While it is obviously more difficult and probably more likely to be misunderstood, we would like to emulate the dignified, informed gentlewomen of the South.  Women who sacrificed dearly for a righteous cause; who were perhaps accustomed to a life of relative ease yet discovered by painstaking forethought how to guard and dispense their fortunes unhesitatingly; whose characters were sturdy and whose minds were resourceful to face whatever danger with calm fortitude and inventive courage.  Women who considered it an honor to serve meals and scrub pots for a righteous cause and did not shirk hard labor but rather believed themselves privileged to accomplish work in the service of others.  Women who could wear both the practical attire suited to physical industry and the dignified attire suited to daughters, sisters or wives acting as household plenipotentiaries in the absence of their statesmen, warrior and reforming men.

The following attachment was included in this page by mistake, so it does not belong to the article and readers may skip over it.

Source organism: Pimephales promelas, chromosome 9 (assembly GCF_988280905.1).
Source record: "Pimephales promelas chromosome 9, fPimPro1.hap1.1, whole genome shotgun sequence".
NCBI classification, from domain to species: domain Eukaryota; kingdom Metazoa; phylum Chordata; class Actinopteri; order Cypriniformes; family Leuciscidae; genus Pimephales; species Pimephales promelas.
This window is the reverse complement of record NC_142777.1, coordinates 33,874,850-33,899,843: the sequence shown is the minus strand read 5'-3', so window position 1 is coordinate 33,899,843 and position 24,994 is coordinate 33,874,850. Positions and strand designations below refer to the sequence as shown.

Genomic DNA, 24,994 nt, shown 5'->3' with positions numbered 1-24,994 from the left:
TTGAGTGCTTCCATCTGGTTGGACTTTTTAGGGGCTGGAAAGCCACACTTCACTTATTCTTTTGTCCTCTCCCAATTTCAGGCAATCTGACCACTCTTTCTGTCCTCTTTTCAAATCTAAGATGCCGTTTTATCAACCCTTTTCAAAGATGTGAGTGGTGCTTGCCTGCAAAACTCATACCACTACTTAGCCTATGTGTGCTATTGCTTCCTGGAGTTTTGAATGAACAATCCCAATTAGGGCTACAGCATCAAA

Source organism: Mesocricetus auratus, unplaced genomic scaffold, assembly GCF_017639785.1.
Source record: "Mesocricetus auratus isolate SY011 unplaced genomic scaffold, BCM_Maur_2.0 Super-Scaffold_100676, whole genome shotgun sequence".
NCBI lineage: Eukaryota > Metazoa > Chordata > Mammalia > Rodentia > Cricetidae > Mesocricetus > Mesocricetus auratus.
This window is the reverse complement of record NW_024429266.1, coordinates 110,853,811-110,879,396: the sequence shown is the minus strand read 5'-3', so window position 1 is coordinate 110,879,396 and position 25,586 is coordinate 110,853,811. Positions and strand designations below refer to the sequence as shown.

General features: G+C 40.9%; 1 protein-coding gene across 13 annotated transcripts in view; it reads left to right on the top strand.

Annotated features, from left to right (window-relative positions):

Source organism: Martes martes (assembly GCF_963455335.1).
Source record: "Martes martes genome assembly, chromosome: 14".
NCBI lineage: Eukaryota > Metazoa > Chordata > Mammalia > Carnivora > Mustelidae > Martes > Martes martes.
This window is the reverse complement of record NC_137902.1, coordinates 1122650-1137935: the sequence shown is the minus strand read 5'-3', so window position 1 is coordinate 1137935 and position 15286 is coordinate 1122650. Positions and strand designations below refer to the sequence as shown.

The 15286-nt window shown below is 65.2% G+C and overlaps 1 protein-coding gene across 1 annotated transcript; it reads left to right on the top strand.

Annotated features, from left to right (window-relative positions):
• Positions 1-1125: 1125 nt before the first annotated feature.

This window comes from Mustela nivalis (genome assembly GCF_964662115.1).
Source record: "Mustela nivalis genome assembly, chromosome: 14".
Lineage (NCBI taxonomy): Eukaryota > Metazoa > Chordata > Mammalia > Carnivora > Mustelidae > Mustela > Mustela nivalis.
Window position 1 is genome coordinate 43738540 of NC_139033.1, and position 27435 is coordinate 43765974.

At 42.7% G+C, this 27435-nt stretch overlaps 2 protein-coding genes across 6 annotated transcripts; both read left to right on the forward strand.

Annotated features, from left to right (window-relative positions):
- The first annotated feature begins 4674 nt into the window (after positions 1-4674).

Essentially, we want to represent the women we would wish to be in that era: Christian women in the service of our King.  This means that while studying historical documentation on dress and custom, we will not necessarily portray the most common women found in pictures or journals from the South. After all, were our descendants to reenact our lives, we could hope they would not find us entirely characteristic of our era!
 We hope to post more of our findings and discoveries on the topic and related issues in the near future and invite comments, questions and constructive critique.